It's Alive! (again!)

Well, it’s been a while since I’ve had time to work on the Weebox — and part of that’s due to the lack of a working LCD screen (covered amply in A frustrating evening). Yesterday morning this all changed with the arrival of the new, working, negative voltage generator.

I’ve bought an LCD negative voltage generator evaluation board from Maxim IC. Rather than try and solder on all the tiny and hard-to-find components needed, I plumped for the cheating method of getting Maxim to do it for me. All I had to do was solder on the +5V, GND, Shutdown and Output wires — which even with my hamfisted soldering skills wasn’t too hard:

With the new board in place, I excitedly connected everything up, carefully ensuring the shutdown pin was low until initialisation had finished…then I ran my test program…

Looks like it’s working....kinda…but what’s with all the gaps? A quick look through the code and in my frustration the other night at it not working I’d introduced so many bugs it wasn’t even slightly working. A bit of fixing…and then a bit of fiddling in the GIMP, and I suddenly had this:

Hallelujah! After many months of bug-hunting, breaking things with too much solder heat, blowing up components, ordering the wrong things, paying import duty, swearing and cursing I finally had a working, graphical, 320 x 64 LCD screen.

I was over the moon! I then spent the rest of the day making up a bit of breadboard with the components on instead of the mess of wires in the prototype board. Although in doing so I overheated the IR detector and fried that — oops it was all going a bit too well, another one’s in the post though. Once it was all settled in I turned to software matters again.

The LCD driver I was writing was in C++, but the Weebox stuff is in Python. I was tempted to rewrite the lot in C++, but the flexibility of Python is too hard to resist. A chat with a friend who suggested an RSS news ticker confirmed this: It would be a few lines of Python but reams of C++. However, I couldn’t implement the LCD driver in Python, it’s just not fast enough. So I had to bridge the two languages with SWIG — which turned out to be almost totally painless. After a few blind alleys I had a python-callable module that could initialise and clear the display and draw pixels, lines and filled rectangles.

By this time the poor 200MHz ARM wasn’t cutting it for compiling, the C++ code was taking minutes to build. An hour invested in getting SCons and the Arm cross compilation setup working on my PC was very well invested — the turnaround time now is seconds. I have the Weebox’s NFS root mapped as a Samba drive, so I directly edit and compile the code onto the Weebox’s disk in Visual Studio. Much faster, just F7 and an alt-tab to the Putty shell on the weebox is all it takes. Marvellous. With a bit of tweaking I could set the ‘debug executable’ on VS to be an rexec of the weebox, but that’s enough for now.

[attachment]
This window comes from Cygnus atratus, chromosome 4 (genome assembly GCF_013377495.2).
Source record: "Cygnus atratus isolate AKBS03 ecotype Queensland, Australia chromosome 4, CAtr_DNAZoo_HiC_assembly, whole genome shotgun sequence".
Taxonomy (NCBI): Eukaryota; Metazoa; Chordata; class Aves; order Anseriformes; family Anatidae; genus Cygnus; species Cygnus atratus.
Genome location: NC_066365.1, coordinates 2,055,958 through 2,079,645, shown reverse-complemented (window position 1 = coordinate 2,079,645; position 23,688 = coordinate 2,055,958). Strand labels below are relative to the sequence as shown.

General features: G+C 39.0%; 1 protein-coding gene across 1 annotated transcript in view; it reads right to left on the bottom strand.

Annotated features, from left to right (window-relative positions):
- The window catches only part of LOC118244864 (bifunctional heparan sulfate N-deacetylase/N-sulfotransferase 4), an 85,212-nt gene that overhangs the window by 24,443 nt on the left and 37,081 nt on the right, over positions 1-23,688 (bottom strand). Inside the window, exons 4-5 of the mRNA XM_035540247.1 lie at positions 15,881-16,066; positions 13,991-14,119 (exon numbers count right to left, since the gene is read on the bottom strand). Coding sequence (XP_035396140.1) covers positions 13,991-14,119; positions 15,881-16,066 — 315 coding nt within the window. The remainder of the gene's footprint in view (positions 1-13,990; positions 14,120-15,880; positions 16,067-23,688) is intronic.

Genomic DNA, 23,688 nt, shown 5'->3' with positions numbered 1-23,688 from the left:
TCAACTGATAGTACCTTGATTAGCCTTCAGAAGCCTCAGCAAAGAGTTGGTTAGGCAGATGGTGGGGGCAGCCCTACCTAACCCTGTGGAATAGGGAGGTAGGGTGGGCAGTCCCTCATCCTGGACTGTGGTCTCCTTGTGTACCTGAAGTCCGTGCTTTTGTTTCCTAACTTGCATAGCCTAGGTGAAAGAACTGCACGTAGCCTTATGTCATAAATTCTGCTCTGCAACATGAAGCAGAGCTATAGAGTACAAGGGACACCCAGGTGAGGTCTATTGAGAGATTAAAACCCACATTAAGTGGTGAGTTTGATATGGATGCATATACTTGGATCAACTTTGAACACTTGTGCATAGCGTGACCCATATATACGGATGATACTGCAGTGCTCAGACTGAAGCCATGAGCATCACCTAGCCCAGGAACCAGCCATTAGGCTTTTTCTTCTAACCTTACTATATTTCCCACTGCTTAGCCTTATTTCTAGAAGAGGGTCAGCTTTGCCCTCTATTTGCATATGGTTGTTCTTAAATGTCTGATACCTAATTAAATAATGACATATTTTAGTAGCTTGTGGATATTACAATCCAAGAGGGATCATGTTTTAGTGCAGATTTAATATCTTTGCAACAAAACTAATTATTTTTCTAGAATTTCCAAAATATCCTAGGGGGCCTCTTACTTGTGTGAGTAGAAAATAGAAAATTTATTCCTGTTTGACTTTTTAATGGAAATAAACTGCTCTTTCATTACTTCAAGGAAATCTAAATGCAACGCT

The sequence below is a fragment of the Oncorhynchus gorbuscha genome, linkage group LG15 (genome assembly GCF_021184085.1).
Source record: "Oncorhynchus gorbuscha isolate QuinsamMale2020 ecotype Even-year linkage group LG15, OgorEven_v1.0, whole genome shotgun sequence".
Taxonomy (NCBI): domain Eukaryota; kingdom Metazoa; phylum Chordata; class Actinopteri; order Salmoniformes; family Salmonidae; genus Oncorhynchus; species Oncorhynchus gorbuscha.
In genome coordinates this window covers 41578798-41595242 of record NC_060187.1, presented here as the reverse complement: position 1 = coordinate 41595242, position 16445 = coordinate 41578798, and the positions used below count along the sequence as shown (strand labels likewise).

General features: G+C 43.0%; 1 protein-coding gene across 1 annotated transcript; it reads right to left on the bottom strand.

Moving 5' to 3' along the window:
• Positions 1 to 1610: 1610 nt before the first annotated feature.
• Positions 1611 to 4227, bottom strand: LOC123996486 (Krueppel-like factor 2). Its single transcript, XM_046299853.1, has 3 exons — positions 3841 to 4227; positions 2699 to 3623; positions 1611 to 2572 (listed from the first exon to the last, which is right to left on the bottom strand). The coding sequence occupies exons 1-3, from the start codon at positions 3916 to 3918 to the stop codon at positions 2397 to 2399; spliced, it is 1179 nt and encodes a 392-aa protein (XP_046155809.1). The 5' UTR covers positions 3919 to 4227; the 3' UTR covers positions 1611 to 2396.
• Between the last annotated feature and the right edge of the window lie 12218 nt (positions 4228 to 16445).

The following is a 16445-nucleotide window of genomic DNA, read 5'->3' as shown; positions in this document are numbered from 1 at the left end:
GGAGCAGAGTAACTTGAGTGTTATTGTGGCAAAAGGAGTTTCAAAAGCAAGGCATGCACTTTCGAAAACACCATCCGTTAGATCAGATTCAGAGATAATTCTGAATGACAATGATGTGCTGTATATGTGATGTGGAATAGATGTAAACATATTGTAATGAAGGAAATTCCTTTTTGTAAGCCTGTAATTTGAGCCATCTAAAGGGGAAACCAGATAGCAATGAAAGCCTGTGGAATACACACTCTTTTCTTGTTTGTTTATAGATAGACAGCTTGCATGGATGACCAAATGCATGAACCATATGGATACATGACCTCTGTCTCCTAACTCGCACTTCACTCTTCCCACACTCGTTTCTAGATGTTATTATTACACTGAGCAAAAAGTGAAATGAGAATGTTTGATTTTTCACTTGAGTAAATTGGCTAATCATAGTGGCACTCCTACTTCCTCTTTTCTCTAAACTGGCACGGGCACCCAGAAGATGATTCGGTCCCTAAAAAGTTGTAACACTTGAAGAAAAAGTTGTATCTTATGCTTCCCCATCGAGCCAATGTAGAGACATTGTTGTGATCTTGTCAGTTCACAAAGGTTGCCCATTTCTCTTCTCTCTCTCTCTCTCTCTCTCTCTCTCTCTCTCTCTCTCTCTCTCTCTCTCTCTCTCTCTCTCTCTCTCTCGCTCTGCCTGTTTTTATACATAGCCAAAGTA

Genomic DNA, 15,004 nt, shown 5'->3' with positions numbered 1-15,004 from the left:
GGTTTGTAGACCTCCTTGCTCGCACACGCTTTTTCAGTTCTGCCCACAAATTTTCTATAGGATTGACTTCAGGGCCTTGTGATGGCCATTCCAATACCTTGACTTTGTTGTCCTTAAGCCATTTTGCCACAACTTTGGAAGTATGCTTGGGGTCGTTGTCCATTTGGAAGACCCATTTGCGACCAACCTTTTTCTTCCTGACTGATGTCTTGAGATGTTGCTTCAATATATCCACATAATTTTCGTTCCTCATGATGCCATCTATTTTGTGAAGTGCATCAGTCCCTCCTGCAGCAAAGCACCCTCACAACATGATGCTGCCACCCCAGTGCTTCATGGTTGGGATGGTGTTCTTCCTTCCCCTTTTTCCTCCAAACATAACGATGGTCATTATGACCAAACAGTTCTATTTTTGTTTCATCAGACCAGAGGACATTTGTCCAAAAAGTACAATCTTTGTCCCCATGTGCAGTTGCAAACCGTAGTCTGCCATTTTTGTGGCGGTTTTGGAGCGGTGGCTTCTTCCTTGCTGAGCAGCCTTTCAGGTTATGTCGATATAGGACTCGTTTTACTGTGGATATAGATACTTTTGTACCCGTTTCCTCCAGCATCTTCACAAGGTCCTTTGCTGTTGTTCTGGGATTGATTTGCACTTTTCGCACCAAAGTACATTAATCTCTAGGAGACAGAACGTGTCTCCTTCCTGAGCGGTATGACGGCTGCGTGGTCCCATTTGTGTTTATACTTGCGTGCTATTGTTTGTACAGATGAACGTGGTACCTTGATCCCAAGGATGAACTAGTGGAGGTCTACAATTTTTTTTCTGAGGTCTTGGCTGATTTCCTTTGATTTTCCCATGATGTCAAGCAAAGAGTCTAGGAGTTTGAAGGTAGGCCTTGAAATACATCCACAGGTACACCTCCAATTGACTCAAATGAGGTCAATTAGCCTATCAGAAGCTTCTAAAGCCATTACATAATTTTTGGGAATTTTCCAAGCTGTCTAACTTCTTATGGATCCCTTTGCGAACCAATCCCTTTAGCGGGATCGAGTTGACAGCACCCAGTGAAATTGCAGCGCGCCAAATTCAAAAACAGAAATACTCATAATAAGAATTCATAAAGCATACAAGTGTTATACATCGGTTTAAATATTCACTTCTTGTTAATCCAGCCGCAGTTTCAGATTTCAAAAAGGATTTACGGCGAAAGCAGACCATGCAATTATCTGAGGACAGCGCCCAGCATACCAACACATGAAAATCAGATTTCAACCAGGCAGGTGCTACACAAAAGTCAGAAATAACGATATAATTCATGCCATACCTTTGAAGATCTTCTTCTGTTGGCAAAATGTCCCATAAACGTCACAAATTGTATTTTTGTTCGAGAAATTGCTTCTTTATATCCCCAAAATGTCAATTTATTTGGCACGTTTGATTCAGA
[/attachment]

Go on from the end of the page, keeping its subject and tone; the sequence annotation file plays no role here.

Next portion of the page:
Latterly I started thinking about fonts. I was originally going to draw my own just like I always did on the Spectrum and Beeb all those years ago. However, I had a thought: 320x64 is enough for pretty decent-sized letters…why not use TrueType fonts? Within a few minutes I’d read the FreeType tutorials and I was ready to go. After a few false starts and a strange 1bpp bug (if you render a space in 1bpp mode FreeType seems to do a divide by zero on ARM), I had this:

As it’s just gone 11pm and I’ve not stopped since about 10am, I think I’m going to stop here. I need a good long think about how it’s all going to fit together, and how I’m going to optimise the TrueType rasteriser (which currently runs with uncached glyphs and plotting each pixel individually! yuck!) But it’s looking very promising. If only I hadn’t blown the bloody infra-red detector up, I’d have ‘final hardware’ at last. Oh well, should arrive on Tuesday, and then I’ll have a completed Weebox, just lacking in software.

Update: next day the new IR detector came…and in installing it I noticed that I’d put +5V and GND the wrong way round on my circuit plan…oops…I probably hadn’t toasted it after all. Anyway, I now have a ‘working’ final hardware Weebox, playing music, displaying stuff onscreen in pretty fonts and receiving commands from the IR display. Sadly I reckon Python’s not going to cut it after all, running just the screen screen at the moment is taking 30% CPU with nothing else going on, and that’s not enough to get OGG playback without clicks every now and then. Oh well!

Filed under: WeeBox Project
Posted at 22:51:00 BST on 12th August 2006.

About Matt Godbolt

Matt Godbolt is a C++ developer working in Chicago in the finance industry.